City Hawks

With the quieting of our city streets, I’ve been noticing the intensive activity of our urban bird neighbors, who have been courting, homebuilding and generally flying about with abandon as us humans slow down. Pigeons and robins abound, but twenty-five years ago Cooper’s Hawks began colonizing urban and suburban landscapes throughout the US, developing a tolerance for living in proximity to humans, including here in Seattle. Since 2012 Seattle’s Urban Raptor Conservancy has monitored the local Cooper’s Hawk population nesting density and annual nest productivity.

Ms. 7-R, banded July 26, 2019 near her nest in Volunteer Park, visited the Capitol Hill Library on Feb. 3, 2020. Photo © FoldingFan, 03 February 2020, all rights reserved.

Earlier this year the Capitol Hill Library received a visit from one Ms. 7-R, a young Cooper’s Hawk who, in an encounter with some unruly crows, stunned herself against one of the large windows. Fearing for her life we contacted the Seattle Cooper’s Hawk Project and learned more details. Ms. 7-R was hatched and fledged from a nest in nearby Volunteer Park, and was likely to be now out exploring for mate and home of her own. Fortunately, she was only slightly stunned and soon flew off on her own. We later heard she had been sighted in March near Frink Park in Leschi still looking for Mr. Right. To hear the cry of the Cooper’s Hawk, and see more helpful ID and life history information check out The Cornell Lab All About Birds Website. Continue reading “City Hawks”

Throwback Thursday: March 31, 2008

Seattle Reads, the arts, and gentrification was the topic in our Throwback Thursday post on March 31, 2008.

Image result for the beautiful things that heaven bears

If you have picked up this year’s Seattle Reads novel, The Beautiful Things that Heaven Bears by Dinaw Mengestu you’ve had a chance to get one novelist’s take on some of the issues and pressures that can fracture a community changing in the face of gentrification and immigration.

Facing similar issues, particularly those of gentrification pressures, local Capitol Hill artists, arts activists, neighbors and interested citizens are gathering at Seattle City Hall in April to discuss community concerns about rapidly diminishing affordable space for arts uses in the City’s core neighborhoods. Get details at:

Make Room for Art: Cultural Overlay Districts for Seattle
April 2, 5pm-6:30pm, Seattle City Hall

City Councilmembers will hear from Seattle residents, arts and entertainment venues and organizations, property owners, developers, and officials on how the Council might go about establishing an overlay district to offer incentives and controls in a specific area to encourage or preserve particular kinds of activities, spaces, and/or design. How can the city grow in a healthy balanced way that benefits all? This could be an exciting opportunity to add your voice as “A City Makes Herself.” Continue reading “Throwback Thursday: March 31, 2008”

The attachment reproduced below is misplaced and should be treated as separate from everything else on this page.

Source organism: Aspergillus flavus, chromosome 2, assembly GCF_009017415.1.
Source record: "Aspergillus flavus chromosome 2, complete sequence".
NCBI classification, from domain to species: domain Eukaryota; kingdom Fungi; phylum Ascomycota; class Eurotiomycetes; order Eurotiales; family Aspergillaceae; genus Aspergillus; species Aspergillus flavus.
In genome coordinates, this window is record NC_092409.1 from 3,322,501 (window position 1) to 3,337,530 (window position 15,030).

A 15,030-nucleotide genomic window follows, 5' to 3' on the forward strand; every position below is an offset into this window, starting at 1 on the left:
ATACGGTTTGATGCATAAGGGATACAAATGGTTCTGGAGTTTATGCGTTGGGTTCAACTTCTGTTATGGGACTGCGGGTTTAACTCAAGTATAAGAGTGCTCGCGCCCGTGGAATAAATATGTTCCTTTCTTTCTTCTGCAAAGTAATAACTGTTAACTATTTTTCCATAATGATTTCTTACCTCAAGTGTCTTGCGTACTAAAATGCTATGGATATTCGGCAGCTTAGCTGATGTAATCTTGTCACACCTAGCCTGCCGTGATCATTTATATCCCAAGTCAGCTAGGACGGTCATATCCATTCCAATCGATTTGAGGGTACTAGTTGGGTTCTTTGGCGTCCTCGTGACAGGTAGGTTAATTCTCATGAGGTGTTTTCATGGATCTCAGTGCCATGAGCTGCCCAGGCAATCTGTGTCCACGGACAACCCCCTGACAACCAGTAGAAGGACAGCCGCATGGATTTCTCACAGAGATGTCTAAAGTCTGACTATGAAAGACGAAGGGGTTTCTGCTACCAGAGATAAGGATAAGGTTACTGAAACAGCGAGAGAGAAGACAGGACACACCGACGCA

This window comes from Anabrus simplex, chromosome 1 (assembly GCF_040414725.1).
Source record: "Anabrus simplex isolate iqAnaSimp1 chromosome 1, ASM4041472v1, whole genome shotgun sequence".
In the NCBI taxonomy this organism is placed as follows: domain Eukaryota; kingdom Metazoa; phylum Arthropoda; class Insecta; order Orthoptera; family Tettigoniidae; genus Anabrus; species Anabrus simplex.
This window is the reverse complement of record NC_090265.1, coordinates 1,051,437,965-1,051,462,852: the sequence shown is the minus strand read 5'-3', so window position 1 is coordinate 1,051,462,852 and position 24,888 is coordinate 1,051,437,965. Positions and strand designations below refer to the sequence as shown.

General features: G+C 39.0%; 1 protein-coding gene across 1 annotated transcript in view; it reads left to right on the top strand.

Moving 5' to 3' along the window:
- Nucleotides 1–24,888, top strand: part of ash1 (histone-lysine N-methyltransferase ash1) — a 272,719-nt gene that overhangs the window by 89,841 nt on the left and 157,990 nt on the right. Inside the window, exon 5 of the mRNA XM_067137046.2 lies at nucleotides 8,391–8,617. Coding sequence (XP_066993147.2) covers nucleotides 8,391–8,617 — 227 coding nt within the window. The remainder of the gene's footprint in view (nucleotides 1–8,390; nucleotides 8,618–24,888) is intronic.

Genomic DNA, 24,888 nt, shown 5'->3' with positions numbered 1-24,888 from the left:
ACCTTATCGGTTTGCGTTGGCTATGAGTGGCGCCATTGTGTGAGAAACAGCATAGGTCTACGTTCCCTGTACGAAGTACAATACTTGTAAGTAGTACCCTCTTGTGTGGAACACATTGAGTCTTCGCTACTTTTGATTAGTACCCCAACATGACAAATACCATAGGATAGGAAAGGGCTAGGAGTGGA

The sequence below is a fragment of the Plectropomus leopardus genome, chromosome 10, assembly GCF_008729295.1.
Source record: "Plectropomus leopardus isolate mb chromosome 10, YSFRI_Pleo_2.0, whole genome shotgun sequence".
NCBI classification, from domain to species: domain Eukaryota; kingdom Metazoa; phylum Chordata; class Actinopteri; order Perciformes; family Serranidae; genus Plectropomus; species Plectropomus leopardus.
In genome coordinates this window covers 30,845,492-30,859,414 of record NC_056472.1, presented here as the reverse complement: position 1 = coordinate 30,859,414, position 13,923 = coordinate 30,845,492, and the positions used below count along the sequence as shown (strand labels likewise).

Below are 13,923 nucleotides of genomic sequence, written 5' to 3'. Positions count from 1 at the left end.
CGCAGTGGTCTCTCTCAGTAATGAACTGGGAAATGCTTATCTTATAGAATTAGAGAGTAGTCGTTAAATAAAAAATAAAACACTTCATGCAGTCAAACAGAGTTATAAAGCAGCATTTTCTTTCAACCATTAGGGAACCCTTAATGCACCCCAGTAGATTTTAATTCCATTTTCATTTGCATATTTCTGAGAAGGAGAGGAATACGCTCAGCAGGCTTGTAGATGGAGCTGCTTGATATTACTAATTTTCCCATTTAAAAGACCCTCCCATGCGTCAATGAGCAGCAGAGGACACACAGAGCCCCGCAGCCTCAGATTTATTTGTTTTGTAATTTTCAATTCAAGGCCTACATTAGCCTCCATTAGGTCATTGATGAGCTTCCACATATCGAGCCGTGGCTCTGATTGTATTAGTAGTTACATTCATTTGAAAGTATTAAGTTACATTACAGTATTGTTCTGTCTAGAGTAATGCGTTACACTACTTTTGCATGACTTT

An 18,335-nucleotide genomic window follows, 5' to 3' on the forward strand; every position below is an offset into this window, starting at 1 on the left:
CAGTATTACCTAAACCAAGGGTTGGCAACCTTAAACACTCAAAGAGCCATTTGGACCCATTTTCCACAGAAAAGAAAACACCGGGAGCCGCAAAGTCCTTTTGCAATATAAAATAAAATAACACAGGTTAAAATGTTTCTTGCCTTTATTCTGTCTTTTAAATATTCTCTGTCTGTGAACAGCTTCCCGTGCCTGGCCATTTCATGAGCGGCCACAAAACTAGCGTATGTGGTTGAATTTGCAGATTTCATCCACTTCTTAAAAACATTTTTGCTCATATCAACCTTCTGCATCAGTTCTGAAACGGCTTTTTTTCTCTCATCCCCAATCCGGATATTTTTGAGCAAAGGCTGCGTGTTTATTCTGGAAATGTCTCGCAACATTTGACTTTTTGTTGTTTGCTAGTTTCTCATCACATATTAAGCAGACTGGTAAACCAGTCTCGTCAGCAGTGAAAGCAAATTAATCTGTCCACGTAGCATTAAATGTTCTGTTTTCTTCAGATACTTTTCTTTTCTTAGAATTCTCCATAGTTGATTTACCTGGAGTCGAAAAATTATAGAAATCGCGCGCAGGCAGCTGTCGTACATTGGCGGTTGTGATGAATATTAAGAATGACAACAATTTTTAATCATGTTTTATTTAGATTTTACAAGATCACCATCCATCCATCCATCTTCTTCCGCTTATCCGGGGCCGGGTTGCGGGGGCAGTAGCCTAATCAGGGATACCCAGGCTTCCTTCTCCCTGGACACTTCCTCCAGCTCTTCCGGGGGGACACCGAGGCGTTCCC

Labor in Film: We Are Wisconsin

laborIn late winter of 2011, while the Middle East was deep in the midst of the “Arab Spring,” United States workers in the state of Wisconsin found themselves embroiled in a take-down struggle with Governor Scott Walker and the Wisconsin Legislature to preserve their collective bargaining rights. Continue reading “Labor in Film: We Are Wisconsin”

Tricky books

An amazingly wide range of questions come across our library information desks, I’m sure every librarian has their favorites. My current favorite was from an earnest young man of around seven years of age who was interested in “tricky books.” I tried to show him magic books with no satisfaction. Of course there just isn’t a clear way to find those books full of sneaky tricks that little boys need to play on their friends and families…..or is there?

While I wasn’t able to find anything right away to help my young patron (much to his mother’s relief), later after poking around, I started finding some terrific books, targeted right at the adventuresome young man (or woman) in your life: Continue reading “Tricky books”

Occasional Mysteries: Reading Retro

I’ve recently been reading some classic historical mysteries. That’s classic not in the sense of “set in older times,” but as in foundations of the genre, written in the vernacular of older times.

The Riddle of the Sands book cover imageFirst published in 1903, The Riddle of the Sands, by Erskine Childers could in some ways be thought of as rather more of an early prequel to the modern spy thriller novel than a murder mystery, as the mystery it holds is one of intrigue and national strategies played out in the tidal mudflats of northern Germany. The language reads in the proper British style of the day, but the atmospheric descriptions of time, tide and endless navigational feats through rain, fog and mud create an enveloping environment of mystery and a sense of the growing menace in Europe during the years before WW1.

Continue reading “Occasional Mysteries: Reading Retro”